Aim To investigate if obesity which is not accompanied by diabetes and/or hypertension is associated with microalbuminuria in female patients. Materials and Methods A total of 77 obese female patients from the Outpatient Clinic of Endocrinology of Istanbul University Cerrahpasa Medical Faculty and 30 age-matched, lean, healthy women were enrolled in the study. Patients with accompanying diabetes mellitus, hypertension, obesity associated with any endocrine abnormality, hepatic or renal disease, fever, infectious disease, malignancy were excluded. Weight, height, body-mass index (BMI), waist circumference, waist/hip ratio (WHR) and systolic and diastolic blood pressures were recorded. Albumin excretion in 24-hour urine samples (UAE) were measured using SYNCHRON LX® System with MA Microalbumin kit in two separate 24-hour urine samples from every patient. Statistical analysis was performed using t-test and Pearson's correlation in SPSS 12.0 for Windows Program. Results The median albumin excretion in 24-hour urine sample was similar in obese and control groups (12.01 ± 10.69 mg/day vs 9.35 ± 4.09 mg/day; p= 0.211). There were no correlations between the albumin excretion in 24 hour urine samples and BMI, waist circumference, WHR, systolic or diastolic blood pressure. Conclusion Diabetes mellitus and hypertension are known to be associated with microalbuminuria. In our study, microalbuminuria was not detected in obese women without diabetes and/or hypertension and UAE was similar in obese and lean women.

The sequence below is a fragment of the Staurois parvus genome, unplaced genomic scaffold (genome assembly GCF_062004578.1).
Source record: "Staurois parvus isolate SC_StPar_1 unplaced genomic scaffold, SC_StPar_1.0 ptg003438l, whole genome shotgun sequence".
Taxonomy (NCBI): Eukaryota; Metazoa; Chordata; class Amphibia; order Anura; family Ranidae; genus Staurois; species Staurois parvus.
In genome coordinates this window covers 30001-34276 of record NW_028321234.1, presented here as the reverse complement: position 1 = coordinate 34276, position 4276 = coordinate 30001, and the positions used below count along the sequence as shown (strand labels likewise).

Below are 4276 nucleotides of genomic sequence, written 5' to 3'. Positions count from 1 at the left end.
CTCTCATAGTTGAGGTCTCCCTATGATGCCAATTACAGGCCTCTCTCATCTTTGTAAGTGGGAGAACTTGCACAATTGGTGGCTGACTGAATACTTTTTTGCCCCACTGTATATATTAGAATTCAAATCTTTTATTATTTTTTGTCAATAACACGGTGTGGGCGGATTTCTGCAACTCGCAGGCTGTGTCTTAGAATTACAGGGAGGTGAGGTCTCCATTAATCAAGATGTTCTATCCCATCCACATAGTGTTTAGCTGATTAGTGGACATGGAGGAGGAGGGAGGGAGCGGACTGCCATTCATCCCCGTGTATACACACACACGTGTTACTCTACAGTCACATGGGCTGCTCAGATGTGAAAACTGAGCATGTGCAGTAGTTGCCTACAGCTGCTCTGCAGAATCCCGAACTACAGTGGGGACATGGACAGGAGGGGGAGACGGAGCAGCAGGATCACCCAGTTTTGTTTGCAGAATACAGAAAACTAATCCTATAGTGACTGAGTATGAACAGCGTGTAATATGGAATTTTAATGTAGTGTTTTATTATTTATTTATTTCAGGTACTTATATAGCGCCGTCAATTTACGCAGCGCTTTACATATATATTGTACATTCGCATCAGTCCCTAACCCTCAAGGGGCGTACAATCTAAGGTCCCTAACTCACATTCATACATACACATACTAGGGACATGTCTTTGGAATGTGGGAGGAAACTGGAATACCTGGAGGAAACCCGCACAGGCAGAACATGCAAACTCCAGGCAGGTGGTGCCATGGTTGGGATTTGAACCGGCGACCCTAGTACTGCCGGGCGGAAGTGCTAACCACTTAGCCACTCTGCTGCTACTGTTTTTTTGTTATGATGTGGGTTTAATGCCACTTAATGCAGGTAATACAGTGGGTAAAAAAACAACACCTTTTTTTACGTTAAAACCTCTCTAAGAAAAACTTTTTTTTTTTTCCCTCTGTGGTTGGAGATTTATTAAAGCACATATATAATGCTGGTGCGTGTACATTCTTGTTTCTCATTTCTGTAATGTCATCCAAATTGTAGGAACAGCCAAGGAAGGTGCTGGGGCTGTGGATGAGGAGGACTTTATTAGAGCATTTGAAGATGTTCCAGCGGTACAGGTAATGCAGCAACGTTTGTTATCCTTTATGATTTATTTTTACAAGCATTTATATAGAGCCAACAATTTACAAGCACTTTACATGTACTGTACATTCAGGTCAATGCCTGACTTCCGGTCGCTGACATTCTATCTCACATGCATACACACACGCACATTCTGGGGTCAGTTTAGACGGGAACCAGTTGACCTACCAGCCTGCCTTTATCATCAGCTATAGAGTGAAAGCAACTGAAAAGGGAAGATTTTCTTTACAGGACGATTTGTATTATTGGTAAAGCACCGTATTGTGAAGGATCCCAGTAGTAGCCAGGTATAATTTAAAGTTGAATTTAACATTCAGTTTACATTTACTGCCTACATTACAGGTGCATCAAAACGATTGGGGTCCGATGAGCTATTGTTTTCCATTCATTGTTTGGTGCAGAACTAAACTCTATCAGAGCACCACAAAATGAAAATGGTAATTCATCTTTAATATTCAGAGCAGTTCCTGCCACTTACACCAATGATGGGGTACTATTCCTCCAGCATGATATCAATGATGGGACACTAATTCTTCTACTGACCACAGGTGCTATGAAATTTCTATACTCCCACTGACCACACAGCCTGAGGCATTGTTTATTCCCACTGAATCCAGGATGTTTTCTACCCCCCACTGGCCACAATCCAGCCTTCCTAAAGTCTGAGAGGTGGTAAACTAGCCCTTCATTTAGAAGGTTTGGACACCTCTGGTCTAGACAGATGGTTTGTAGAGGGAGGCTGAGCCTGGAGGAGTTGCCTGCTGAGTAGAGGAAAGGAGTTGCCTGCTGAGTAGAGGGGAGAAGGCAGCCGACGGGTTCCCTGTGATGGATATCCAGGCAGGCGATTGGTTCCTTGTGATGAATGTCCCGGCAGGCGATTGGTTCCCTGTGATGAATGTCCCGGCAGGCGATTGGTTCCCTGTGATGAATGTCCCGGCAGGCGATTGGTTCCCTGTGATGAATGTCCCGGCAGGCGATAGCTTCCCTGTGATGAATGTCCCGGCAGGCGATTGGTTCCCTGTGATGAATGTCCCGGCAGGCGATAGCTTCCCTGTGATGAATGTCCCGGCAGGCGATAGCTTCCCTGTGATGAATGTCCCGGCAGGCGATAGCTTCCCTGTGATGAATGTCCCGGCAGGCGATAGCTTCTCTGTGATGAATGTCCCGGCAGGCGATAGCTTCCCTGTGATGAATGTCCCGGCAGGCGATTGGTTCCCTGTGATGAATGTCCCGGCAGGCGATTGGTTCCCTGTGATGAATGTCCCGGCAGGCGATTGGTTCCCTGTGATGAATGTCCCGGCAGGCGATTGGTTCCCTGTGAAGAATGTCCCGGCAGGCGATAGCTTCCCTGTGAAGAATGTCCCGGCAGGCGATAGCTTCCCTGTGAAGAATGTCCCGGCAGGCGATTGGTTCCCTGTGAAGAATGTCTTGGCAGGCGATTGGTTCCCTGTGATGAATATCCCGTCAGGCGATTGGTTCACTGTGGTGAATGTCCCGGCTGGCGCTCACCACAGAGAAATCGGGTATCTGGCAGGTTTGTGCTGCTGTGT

Object No consensus has been reached whether clinical use of statins has beneficial effects on bone health, partly due to lower statin concentrations because of first-pass metabolism by the liver. We thus evaluated the effects of pitavastatin, which does not undergo first-pass metabolism, on bone metabolism. Methods According to the therapeutic regimen, the subjects were divided into two groups (group A, 66 with pitavastatin; group B, 35 without pitavastatin). Bone-specific alkaline phosphatase (BAP) and serum N-terminal telopeptide of type I collagen (NTx) as bone turnover markers (BTMs) were compared between the two groups and between at baseline and after 3 months of treatment in each group. Correlations between baseline characteristics and ΔBTMs, and between Δlipid profile and ΔBTMs were investigated using both Pearson's correlation analysis and multivariate analysis. Patients The subjects were 101 patients with untreated hypercholesterolemia. Results After 3 months of treatment, BAP in group A did not change significantly compared with either the baseline value or that in group B. However, NTx in group A significantly decreased compared with both the baseline value and that in group B. In addition, ΔNTx was negatively correlated with NTx at baseline, and the significance of this correlation persisted after multiple regression analysis. Conclusion Our findings suggest that pitavastatin may have potentially beneficial effects on bone metabolism primarily by reducing bone resorption rather than by stimulating bone formation. Further studies with more patients and longer duration are warranted to evaluate its effects, if any, on prevention of osteoporosis and subsequent fractures.